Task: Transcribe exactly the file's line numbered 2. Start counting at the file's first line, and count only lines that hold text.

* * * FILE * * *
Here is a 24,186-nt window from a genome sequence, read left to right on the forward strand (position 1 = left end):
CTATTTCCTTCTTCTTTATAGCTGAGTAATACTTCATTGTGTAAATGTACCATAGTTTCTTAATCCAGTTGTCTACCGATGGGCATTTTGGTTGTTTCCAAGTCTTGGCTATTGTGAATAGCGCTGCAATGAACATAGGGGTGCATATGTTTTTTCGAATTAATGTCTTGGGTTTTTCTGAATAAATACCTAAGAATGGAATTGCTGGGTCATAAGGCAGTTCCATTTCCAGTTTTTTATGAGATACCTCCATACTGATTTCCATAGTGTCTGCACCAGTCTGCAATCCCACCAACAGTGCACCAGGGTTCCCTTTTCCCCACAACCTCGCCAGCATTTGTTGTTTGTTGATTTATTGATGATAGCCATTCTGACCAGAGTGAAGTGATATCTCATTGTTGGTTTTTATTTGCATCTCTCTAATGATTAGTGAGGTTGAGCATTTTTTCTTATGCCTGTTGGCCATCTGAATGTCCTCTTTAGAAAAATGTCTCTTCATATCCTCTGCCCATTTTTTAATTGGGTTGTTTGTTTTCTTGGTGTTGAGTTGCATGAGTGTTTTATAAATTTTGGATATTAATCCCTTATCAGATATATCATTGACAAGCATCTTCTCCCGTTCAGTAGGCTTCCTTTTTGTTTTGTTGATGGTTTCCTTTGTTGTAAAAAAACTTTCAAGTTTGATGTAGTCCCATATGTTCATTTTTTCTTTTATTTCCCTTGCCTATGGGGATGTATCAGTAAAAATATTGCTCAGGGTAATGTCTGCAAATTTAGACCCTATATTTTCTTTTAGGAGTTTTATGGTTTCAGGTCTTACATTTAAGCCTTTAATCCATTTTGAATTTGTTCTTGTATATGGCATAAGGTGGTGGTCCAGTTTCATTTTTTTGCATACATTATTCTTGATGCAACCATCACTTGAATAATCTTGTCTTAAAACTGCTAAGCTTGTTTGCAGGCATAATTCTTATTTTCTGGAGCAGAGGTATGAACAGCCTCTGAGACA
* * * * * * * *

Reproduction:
CTATTTCCTTCTTCTTTATAGCTGAGTAATACTTCATTGTGTAAATGTACCATAGTTTCTTAATCCAGTTGTCTACCGATGGGCATTTTGGTTGTTTCCAAGTCTTGGCTATTGTGAATAGCGCTGCAATGAACATAGGGGTGCATATGTTTTTTCGAATTAATGTCTTGGGTTTTTCTGAATAAATACCTAAGAATGGAATTGCTGGGTCATAAGGCAGTTCCATTTCCAGTTTTTTATGAGATACCTCCATACTGATTTCCATAGTGTCTGCACCAGTCTGCAATCCCACCAACAGTGCACCAGGGTTCCCTTTTCCCCACAACCTCGCCAGCATTTGTTGTTTGTTGATTTATTGATGATAGCCATTCTGACCAGAGTGAAGTGATATCTCATTGTTGGTTTTTATTTGCATCTCTCTAATGATTAGTGAGGTTGAGCATTTTTTCTTATGCCTGTTGGCCATCTGAATGTCCTCTTTAGAAAAATGTCTCTTCATATCCTCTGCCCATTTTTTAATTGGGTTGTTTGTTTTCTTGGTGTTGAGTTGCATGAGTGTTTTATAAATTTTGGATATTAATCCCTTATCAGATATATCATTGACAAGCATCTTCTCCCGTTCAGTAGGCTTCCTTTTTGTTTTGTTGATGGTTTCCTTTGTTGTAAAAAAACTTTCAAGTTTGATGTAGTCCCATATGTTCATTTTTTCTTTTATTTCCCTTGCCTATGGGGATGTATCAGTAAAAATATTGCTCAGGGTAATGTCTGCAAATTTAGACCCTATATTTTCTTTTAGGAGTTTTATGGTTTCAGGTCTTACATTTAAGCCTTTAATCCATTTTGAATTTGTTCTTGTATATGGCATAAGGTGGTGGTCCAGTTTCATTTTTTTGCATACATTATTCTTGATGCAACCATCACTTGAATAATCTTGTCTTAAAACTGCTAAGCTTGTTTGCAGGCATAATTCTTATTTTCTGGAGCAGAGGTATGAACAGCCTCTGAGACA